Hemodynamic patterns for symptomatic presentations of severe aortic stenosis

Sung-Ji Park, Maurice Enriquez-Sarano, Sung-A Chang, Jin-Oh Choi, Sang-Chol Lee, Seung Woo Park, Duk-Kyung Kim, Eun-Seok Jeon, Jae K Oh
JACC. Cardiovascular Imaging 2013, 6 (2): 137-46

OBJECTIVES: The aim of this study was to investigate intracardiac hemodynamic idiosyncrasies responsible for various presentations of severe aortic stenosis (AS).

BACKGROUND: Syncope, dyspnea, and chest pain are well-established indications for aortic valve replacement in patients with severe AS. Patients' survival is limited once they develop symptoms from AS, and survival depends on what type of symptoms a patient develops. We hypothesized that there would be a relationship between the type of AS symptoms and intracardiac hemodynamics as well as AS severity.

METHODS: We analyzed 498 patients (men: 58.4%, 66 ± 12 years of age) with severe AS and normal left ventricular ejection fraction from 2003 to 2009 who had comprehensive echocardiography examination for AS. The study population was divided into 4 groups based on presenting symptom(s) (341 in group I, asymptomatic; 15 in group II, syncope; 110 in group III, dyspnea; 32 in group IV, chest pain). Echocardiographic measurements for cardiac structure, function, and intracardiac hemodynamic parameters were compared among these 4 groups.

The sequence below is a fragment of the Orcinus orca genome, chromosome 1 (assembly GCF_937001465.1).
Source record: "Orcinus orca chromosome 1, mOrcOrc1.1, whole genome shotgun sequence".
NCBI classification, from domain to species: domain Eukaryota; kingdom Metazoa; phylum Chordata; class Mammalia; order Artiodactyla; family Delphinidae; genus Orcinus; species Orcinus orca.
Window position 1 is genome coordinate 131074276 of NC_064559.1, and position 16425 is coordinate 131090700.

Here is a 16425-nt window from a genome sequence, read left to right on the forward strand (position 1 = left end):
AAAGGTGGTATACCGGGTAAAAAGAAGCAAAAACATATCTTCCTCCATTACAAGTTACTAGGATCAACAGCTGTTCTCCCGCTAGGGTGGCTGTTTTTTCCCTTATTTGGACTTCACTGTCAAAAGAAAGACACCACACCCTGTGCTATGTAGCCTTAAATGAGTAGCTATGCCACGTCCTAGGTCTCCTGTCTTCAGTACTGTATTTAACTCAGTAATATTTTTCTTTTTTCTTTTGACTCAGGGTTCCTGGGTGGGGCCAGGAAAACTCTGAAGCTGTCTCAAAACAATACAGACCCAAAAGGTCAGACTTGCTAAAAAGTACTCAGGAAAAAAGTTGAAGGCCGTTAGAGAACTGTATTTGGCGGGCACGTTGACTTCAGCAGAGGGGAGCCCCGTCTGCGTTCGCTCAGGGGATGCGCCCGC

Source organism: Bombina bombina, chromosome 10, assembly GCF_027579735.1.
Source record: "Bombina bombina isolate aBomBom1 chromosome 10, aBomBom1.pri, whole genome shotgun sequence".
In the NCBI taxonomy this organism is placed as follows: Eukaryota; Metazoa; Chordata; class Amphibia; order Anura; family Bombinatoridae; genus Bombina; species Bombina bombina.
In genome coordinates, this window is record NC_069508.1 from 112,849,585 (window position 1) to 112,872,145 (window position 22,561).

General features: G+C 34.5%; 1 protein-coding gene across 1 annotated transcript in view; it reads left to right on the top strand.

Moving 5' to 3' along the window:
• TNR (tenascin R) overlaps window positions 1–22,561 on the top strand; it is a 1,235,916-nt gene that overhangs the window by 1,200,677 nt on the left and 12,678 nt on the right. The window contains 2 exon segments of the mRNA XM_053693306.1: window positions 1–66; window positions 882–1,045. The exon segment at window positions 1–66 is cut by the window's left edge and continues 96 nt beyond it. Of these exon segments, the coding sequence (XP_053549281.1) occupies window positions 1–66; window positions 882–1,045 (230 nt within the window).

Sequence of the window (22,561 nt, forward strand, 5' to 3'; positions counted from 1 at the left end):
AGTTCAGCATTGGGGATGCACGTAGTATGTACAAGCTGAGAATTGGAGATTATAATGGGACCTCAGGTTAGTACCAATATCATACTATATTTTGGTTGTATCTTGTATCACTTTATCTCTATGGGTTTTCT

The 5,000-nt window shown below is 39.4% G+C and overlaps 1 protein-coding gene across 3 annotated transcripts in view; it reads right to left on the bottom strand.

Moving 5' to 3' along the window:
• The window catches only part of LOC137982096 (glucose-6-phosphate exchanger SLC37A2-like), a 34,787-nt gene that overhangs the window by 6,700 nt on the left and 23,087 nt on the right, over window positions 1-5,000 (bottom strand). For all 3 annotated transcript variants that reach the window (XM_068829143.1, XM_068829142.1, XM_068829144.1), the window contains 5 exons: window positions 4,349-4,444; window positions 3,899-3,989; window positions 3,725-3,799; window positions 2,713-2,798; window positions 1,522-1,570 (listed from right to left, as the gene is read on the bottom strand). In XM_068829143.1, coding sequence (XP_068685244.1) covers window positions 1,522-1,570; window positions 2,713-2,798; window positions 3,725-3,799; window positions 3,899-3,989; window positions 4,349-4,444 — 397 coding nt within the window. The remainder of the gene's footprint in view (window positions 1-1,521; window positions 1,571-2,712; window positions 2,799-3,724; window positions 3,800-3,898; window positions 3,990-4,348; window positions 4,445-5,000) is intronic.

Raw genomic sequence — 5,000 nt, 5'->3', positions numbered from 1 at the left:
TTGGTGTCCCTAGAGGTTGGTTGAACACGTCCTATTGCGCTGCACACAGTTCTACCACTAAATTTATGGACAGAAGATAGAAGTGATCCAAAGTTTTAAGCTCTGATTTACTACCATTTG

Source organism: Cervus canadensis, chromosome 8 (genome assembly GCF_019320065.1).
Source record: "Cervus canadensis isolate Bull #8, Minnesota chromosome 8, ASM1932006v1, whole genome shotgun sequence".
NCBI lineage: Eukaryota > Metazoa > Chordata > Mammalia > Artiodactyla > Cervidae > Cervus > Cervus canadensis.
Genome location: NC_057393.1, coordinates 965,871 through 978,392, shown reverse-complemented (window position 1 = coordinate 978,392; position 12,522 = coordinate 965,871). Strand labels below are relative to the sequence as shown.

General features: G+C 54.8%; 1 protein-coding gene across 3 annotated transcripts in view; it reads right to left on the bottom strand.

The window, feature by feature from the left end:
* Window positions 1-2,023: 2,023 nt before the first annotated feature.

RESULTS: Mean aortic valve pressure gradient and aortic valve area were 57.1 ± 15.2 mm Hg and 0.74 ± 0.19 cm(2), respectively. AS severity based on mean gradient and aortic valve area was similar among 4 groups. Compared with the asymptomatic group, symptomatic patients were older and had lower cardiac output, and higher E/e' ratio while having a similar aortic valve area and gradient. Group II (syncope) displayed smaller LV dimension, stroke volume, cardiac output, left atrial volume index, and E/e' ratio. Conversely, group III (dyspnea) was found to have the worst diastolic function with largest left atrial volume index and highest E/e' ratio.

CONCLUSIONS: Among patients with severe AS, their symptoms are often linked to specific hemodynamic patterns associated with AS: smaller left ventricular cavity and reduced output for syncope versus more advanced diastolic dysfunction for dyspnea. Hence, comprehensive intracardiac hemodynamics including diastolic function and stroke volume need to be evaluated in addition to aortic valve area and pressure gradient for assessment of AS.

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